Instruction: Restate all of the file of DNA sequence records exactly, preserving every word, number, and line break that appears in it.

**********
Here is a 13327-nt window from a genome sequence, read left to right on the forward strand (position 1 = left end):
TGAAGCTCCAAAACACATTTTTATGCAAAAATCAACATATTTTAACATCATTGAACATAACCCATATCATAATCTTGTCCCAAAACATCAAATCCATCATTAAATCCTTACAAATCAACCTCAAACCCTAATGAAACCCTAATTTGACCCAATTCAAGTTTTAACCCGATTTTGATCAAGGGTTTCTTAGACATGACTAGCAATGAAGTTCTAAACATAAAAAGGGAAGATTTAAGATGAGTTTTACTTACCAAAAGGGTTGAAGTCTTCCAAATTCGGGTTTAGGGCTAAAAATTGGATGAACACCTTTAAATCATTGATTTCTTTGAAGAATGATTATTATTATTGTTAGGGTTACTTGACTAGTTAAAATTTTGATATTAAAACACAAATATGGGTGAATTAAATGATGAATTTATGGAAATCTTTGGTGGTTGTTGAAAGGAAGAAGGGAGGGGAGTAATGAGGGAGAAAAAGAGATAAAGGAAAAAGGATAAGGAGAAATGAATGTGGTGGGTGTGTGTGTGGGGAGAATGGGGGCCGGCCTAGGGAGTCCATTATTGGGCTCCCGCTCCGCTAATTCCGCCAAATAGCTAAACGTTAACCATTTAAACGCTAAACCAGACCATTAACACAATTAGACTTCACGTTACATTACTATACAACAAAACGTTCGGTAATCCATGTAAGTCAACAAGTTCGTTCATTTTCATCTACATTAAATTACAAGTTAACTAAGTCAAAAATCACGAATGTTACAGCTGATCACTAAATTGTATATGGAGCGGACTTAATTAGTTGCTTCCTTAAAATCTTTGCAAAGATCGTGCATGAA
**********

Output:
Here is a 13327-nt window from a genome sequence, read left to right on the forward strand (position 1 = left end):
TGAAGCTCCAAAACACATTTTTATGCAAAAATCAACATATTTTAACATCATTGAACATAACCCATATCATAATCTTGTCCCAAAACATCAAATCCATCATTAAATCCTTACAAATCAACCTCAAACCCTAATGAAACCCTAATTTGACCCAATTCAAGTTTTAACCCGATTTTGATCAAGGGTTTCTTAGACATGACTAGCAATGAAGTTCTAAACATAAAAAGGGAAGATTTAAGATGAGTTTTACTTACCAAAAGGGTTGAAGTCTTCCAAATTCGGGTTTAGGGCTAAAAATTGGATGAACACCTTTAAATCATTGATTTCTTTGAAGAATGATTATTATTATTGTTAGGGTTACTTGACTAGTTAAAATTTTGATATTAAAACACAAATATGGGTGAATTAAATGATGAATTTATGGAAATCTTTGGTGGTTGTTGAAAGGAAGAAGGGAGGGGAGTAATGAGGGAGAAAAAGAGATAAAGGAAAAAGGATAAGGAGAAATGAATGTGGTGGGTGTGTGTGTGGGGAGAATGGGGGCCGGCCTAGGGAGTCCATTATTGGGCTCCCGCTCCGCTAATTCCGCCAAATAGCTAAACGTTAACCATTTAAACGCTAAACCAGACCATTAACACAATTAGACTTCACGTTACATTACTATACAACAAAACGTTCGGTAATCCATGTAAGTCAACAAGTTCGTTCATTTTCATCTACATTAAATTACAAGTTAACTAAGTCAAAAATCACGAATGTTACAGCTGATCACTAAATTGTATATGGAGCGGACTTAATTAGTTGCTTCCTTAAAATCTTTGCAAAGATCGTGCATGAA